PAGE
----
Saturday, January 12, 2013

Learning from the distance: Young UK- Arctic explorer answered questions from German 8th- grade students

These eco- systems are the most sensitive when you search for the first hints of climate change. Scientists from many countries are working in the Arctic and Antarctic reagion to explore animals and their behaviour. In the Arctic they are additionally interested in peoples' lifes and their cultural traditions.  
What is the main difference between the Arctic and Antarctic region? What do scientists do to explore the Arctic region? What material do you carry to the Arctic to do your explorations? Do animals and people live there?

These are only a few questions my 8th graders could ask 19 years old Oliver Milroy from the Plymstock School in Devon who is working at the education department of the ETE. The “Education through Expeditions” (ETE) project belongs to the University of Plymouth.  During the Skype meeting straight after the session with Mrs Pennycook they got a view into the exploring work of this UK scientist team. He is the youngest member of the UK Arctic exploration team.
Thanks to Oli Milroy doing a wonderful job this morning.

Finally the students learned a lot about the Arctic and Antarctic area, differences and similarities, how the climate change impacts these sensitive eco- systems. Next to this they now know what it means to be a natural scientist and how their work looks like.

Friday, January 11, 2013

Learning from the distance: American scientist Jean Pennycook was teaching German students from the other side of the world

Do you think penguins might encourage students, who live more than 15000 km far from them, to think about the animal life and their relation to the impact of global warming? I didn’t. But since these morning hours I am convinced that it is possible.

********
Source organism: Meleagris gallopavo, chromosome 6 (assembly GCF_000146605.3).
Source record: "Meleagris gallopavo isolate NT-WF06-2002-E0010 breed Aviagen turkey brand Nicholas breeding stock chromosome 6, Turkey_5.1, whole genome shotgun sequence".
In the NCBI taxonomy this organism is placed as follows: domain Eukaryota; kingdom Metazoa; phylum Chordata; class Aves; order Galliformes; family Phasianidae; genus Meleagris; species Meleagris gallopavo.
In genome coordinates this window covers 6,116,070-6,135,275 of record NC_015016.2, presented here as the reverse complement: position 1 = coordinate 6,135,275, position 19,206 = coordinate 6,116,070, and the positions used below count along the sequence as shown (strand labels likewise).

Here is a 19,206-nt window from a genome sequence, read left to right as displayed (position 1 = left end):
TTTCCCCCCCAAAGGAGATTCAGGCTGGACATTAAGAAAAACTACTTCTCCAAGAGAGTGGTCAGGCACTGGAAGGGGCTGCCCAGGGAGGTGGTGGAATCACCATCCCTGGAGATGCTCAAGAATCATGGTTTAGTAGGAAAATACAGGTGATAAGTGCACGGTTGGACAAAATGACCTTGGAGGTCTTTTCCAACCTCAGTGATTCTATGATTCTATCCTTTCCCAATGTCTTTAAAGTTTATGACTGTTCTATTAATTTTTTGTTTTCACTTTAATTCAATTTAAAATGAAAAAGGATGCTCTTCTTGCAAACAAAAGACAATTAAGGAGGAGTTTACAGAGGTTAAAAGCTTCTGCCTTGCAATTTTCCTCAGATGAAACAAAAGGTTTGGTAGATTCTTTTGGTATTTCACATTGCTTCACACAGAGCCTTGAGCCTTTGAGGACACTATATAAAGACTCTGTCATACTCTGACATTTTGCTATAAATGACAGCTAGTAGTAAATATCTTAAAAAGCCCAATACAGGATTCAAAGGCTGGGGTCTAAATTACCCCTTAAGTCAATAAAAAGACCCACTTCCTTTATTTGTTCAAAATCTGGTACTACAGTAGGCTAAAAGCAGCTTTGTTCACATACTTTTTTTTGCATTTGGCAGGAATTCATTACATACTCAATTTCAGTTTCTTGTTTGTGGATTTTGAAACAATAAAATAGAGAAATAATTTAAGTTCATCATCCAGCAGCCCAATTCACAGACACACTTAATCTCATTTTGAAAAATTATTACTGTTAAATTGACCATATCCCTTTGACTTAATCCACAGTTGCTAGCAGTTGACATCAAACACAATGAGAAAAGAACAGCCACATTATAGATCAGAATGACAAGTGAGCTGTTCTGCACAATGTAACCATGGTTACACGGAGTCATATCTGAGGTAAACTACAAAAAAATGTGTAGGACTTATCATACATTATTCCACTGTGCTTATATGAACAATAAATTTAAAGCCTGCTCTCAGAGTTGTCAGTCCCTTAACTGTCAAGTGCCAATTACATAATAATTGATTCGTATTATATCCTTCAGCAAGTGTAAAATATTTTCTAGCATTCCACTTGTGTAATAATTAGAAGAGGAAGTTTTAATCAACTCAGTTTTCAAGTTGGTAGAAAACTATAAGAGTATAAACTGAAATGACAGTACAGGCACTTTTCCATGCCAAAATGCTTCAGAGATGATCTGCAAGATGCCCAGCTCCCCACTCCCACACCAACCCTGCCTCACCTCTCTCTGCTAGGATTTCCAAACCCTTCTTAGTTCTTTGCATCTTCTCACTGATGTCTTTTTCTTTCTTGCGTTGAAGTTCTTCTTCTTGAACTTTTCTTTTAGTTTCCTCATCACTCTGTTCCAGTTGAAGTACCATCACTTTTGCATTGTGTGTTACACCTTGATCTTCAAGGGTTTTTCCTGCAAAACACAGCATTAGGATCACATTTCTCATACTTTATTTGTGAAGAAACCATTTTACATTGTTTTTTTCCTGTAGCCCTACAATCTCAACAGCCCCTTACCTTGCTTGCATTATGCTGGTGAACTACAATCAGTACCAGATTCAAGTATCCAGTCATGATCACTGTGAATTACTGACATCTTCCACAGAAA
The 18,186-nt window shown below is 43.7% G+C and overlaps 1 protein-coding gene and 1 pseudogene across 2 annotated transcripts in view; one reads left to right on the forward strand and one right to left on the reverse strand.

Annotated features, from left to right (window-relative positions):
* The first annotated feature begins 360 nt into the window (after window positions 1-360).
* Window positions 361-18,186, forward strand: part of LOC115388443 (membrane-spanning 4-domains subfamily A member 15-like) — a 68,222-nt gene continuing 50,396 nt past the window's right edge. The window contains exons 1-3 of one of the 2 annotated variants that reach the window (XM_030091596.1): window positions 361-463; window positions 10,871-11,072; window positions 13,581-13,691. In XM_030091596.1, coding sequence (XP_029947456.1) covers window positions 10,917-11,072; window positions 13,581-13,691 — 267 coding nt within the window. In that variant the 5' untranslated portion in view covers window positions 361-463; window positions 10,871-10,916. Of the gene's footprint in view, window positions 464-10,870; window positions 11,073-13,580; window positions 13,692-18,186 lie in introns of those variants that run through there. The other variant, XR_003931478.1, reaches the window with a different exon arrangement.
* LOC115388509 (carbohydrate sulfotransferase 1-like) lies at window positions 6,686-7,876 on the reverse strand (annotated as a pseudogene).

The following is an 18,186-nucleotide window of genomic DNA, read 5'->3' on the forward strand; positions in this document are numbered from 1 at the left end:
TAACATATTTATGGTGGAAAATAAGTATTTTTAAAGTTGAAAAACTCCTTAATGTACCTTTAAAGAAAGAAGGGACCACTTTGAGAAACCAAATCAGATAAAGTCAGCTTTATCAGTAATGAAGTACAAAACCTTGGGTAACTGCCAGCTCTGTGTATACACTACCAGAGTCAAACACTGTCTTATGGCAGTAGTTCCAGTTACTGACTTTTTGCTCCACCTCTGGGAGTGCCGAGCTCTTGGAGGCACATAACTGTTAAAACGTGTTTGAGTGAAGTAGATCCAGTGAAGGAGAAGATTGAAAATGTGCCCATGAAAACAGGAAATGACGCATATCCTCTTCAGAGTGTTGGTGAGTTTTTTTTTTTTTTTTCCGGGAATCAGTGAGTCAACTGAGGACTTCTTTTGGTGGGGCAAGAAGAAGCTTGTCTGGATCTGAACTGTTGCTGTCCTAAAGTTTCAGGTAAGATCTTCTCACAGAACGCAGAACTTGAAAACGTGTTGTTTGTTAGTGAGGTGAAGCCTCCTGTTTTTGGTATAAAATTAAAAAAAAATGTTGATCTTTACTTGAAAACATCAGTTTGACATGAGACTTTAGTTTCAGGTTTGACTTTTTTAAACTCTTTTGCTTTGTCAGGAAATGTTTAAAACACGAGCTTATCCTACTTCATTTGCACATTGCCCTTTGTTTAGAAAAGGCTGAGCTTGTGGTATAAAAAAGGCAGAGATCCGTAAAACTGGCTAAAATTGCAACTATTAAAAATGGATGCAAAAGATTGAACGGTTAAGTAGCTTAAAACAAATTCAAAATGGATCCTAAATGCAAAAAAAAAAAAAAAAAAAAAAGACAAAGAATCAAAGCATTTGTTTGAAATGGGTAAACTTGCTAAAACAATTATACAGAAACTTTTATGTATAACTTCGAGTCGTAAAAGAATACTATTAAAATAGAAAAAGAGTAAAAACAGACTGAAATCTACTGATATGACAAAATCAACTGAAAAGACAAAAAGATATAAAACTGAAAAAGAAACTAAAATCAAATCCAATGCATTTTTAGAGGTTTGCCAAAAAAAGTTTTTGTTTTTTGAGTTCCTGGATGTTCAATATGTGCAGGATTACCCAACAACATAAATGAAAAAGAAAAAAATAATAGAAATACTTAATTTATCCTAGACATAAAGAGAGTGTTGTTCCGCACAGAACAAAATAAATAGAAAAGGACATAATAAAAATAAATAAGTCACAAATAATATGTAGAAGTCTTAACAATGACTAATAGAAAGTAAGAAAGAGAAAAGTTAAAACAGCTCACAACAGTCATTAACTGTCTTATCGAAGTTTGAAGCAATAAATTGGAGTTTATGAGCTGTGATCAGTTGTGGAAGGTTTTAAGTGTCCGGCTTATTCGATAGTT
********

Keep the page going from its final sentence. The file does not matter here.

Students of grade 8 were sitting in my classroom and had a Skype meeting with Jean Pennycook, penguin explorer and researcher of its population and animal behavior. She is living with her fellow scientist, Mr David Ainley, in the Antarctic at Cape Royd in the Ross Sea region for several months each year during the Antarctic spring. They live in a tent far from civilization but next to the Adelie penguins. And they are living next to their notebook which offers the “door” to the world next to a satellite mobile phone. 

The students grade 8 were knocking at this door this morning and got a fantastic view into a researcher’s life in that icy natural environment and how penguins live over there. 13 hours of time difference had been bridged to make this meeting possible. At 10 am German time the European students got a 45 minutes’ view into the Antarctic night where it is not dark at the moment. Jean showed them the exploring tent with all the material they need for their work. She went outside this tent with the camera and presented the sleeping tents, the toilet which looked so completely different to ours at home and the rough and raw environment. The kids got a lot of impressions about how a scientist works and lives in the nature.

 How many species of penguins live in the Antarctic region? How many species live on earth in general? Why do they have pink legs? What do they eat? A lot of questions and answers, information about this cute animal which lives there free from any environmental influence.
Concerning to their chemistry lessons’ topic “climate change” they got information about the impact of global warming to these birds and the area in general.

video: students' meeting with Jean Pennycook, part 1

Video: students' meeting with Jean Pennycook, part 2

Finally they asked about the situation of “Balou”, the young Adelie chick in nest #6. The students had had the possibility to name a chick of an Adelie penguin family some weeks ago. (  Since that time they were constantly interested in the situation of Balou and its parents in the colony. “Everything is well with him”, Jean answered.

Thank you very much, Jean Pennycook, for this wonderful meeting and all the support.

For further information click here.